The Last Road … and some fellow forthcoming books from Pyr

As you might have heard, late last year the publisher of Gods of the Caravan Road, Pyr, was sold by its parent publisher, Prometheus, to another company called Start. This also meant that the distribution switched from Penguin Random House to Simon and Schuster. Unfortunately, during the changeover in distribution, there was a glitch. Most of the ensuing problems were rapidly sorted out, but it seems that some pre-orders for four [update: five! I missed one …] forthcoming Pyr books, including The Last Road, Book Five of Gods of the Caravan Road, were wiped out, and those who had pre-ordered the books from some online retailers received an email saying the books had been cancelled. Not the case! However, if you had pre-ordered The Last Road, or the new Pyr books coming from K.D. Edwards, Richard A. Knaak, Tracy Townsend, and David Walton, you might want to check your account and make sure that your order still exists.

In case you did lose your pre-order of The Last Road, or hadn’t pre-ordered yet, and because you might want to check out some other new Pyr titles, here are the four five books that were hit by this, with links to various purchasing options in Canada, the UK, and the US. You’d be doing us all a favour if you passed the word along, too. As you probably know, pre-orders are a really important part of a book’s first wobbly steps into the real world; they can affect how much push a new release gets from publishers and bookstores, among other things — and ours were all erased.

That’s it for now . . . I hope to have more news about The Last Road soon.

Herewith the four five forthcoming Pyr books affected by the pre-order gremlin:

K.D. Edwards – The Hanged Man: The Tarot Sequence Book Two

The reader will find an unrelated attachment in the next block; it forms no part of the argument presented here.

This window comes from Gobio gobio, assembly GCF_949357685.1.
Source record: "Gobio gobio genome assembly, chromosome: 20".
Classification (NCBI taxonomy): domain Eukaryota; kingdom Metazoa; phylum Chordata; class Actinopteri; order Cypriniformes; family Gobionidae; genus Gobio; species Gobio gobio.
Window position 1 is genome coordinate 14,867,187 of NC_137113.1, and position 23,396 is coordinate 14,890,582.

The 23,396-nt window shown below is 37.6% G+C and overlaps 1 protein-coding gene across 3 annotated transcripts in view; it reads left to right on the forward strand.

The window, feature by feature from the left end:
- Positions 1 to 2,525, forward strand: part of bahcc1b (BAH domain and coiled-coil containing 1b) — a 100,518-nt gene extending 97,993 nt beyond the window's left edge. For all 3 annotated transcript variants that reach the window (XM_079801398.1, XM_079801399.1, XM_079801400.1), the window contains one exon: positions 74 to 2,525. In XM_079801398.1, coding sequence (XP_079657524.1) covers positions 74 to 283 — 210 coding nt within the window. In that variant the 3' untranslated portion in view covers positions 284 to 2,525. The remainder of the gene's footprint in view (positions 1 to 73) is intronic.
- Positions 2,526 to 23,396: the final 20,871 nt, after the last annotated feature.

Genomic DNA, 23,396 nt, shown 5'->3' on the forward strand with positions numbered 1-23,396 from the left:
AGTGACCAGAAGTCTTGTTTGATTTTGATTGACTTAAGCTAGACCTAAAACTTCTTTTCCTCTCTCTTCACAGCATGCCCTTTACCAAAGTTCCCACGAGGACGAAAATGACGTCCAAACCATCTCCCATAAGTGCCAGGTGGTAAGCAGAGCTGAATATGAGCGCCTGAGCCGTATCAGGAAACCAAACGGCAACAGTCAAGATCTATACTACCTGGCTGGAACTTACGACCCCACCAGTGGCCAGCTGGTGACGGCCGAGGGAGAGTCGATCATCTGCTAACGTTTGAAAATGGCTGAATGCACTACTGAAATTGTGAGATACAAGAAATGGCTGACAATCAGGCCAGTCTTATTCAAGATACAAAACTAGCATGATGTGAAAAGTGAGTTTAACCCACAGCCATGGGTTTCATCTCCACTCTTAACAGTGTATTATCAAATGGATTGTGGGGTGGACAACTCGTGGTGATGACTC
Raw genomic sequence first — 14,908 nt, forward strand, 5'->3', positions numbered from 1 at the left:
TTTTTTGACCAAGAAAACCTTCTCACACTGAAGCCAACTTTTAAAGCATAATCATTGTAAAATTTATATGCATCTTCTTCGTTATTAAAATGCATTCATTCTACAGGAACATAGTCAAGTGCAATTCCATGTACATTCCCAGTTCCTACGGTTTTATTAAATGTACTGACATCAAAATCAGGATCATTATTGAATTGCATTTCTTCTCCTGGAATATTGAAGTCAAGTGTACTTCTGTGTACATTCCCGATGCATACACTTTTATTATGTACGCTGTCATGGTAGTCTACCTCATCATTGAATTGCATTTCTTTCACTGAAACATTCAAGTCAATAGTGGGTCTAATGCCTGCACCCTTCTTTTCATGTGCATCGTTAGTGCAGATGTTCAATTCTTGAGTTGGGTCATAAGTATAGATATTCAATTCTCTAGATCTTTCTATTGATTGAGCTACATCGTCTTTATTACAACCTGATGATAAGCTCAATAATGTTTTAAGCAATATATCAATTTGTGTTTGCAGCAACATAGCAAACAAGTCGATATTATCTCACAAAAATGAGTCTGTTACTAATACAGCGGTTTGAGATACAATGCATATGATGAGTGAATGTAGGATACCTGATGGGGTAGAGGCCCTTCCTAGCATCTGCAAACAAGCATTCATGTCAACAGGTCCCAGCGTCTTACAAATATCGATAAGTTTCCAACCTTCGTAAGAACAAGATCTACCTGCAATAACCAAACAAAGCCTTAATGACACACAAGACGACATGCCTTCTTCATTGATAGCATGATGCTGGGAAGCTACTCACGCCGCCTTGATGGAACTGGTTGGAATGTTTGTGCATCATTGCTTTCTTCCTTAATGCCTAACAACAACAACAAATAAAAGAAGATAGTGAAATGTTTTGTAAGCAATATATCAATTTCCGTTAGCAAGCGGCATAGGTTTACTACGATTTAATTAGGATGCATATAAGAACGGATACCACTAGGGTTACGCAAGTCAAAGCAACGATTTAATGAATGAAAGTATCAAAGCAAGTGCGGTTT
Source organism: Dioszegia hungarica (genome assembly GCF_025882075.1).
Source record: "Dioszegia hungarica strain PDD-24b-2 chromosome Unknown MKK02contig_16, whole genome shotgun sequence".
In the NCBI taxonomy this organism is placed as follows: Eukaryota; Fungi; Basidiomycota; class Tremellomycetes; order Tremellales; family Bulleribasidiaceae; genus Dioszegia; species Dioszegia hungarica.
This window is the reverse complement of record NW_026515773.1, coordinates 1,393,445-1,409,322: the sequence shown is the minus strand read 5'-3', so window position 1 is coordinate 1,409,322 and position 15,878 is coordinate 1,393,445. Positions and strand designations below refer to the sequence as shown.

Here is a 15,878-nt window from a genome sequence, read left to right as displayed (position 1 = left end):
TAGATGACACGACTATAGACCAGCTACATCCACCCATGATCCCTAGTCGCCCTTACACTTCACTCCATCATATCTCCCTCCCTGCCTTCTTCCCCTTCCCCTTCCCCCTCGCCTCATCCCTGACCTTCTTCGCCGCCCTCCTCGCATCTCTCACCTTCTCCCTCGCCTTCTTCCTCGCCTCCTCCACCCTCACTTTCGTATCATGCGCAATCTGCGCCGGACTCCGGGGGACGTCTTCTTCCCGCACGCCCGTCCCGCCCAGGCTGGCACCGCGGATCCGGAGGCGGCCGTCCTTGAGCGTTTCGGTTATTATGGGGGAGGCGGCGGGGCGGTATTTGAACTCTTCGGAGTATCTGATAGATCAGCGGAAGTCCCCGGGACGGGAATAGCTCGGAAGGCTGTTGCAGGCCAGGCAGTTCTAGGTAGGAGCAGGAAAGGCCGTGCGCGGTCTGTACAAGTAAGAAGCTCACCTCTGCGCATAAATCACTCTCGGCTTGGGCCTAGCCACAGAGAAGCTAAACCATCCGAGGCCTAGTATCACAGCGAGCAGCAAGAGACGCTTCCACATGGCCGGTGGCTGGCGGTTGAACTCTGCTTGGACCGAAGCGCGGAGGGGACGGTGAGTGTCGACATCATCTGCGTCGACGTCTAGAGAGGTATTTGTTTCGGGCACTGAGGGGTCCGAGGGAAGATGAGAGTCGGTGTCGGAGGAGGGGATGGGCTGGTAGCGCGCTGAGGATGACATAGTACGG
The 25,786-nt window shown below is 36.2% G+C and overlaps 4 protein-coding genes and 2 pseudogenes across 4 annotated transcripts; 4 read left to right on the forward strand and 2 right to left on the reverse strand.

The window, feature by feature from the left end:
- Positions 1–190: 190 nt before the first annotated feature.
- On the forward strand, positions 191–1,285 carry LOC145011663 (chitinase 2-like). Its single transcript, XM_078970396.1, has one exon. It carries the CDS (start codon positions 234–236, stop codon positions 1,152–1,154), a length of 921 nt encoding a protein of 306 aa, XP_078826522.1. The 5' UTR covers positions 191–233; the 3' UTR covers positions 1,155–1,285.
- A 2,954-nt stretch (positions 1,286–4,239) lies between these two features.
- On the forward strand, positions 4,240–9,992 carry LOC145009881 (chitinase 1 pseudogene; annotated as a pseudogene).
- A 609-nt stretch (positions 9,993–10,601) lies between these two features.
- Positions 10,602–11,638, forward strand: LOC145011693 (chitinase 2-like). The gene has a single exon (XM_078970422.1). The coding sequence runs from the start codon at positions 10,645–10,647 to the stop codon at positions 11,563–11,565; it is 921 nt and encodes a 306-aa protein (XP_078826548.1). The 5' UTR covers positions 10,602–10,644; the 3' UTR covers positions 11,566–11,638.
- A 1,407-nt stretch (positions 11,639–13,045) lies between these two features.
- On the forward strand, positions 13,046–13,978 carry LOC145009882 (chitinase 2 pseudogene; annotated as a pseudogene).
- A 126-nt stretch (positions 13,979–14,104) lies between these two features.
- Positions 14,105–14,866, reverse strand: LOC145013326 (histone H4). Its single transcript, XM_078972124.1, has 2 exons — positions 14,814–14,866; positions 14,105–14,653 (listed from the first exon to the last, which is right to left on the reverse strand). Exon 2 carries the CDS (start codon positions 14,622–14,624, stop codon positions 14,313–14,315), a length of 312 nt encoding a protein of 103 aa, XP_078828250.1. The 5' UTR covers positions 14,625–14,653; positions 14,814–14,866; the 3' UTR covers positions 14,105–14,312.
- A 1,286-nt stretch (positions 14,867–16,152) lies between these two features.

The last member of a murdered House tries to protect his ward from forced marriage to a monster while uncovering clues to his own tortured past.

The Tarot Sequence imagines a modern-day Atlantis off the coast of Massachusetts, governed by powerful Courts based on the traditional Tarot deck. Rune Saint John, last child of the fallen Sun Throne, is backed into a fight of high court magic and political appetites in a desperate bid to protect his ward, Max, from a forced marital alliance with the Hanged Man.

IndieBound (US)
Barnes & Noble (US)
Indigo (Can)
Amazon (Can)
Amazon (UK)
Amazon (US)
Kobo (Can)
Kobo (UK)
Kobo (US)

K.V. Johansen – The Last Road: Gods of the Caravan Road Book Five

When even the gods are dying, the hope of the world may lie in its most feared enemies.

A new god proclaimed as the All-Holy has arisen in the west and leads an army eastward, devouring the gods and goddesses of the lands between, forcibly converting their folk and binding their souls to himself. Even the great city of Marakand seems powerless to resist, though the devils Moth and Yeh-Lin and the assassin Ahjvar, undying consort of the god of distant Nabban, have come to stand with it.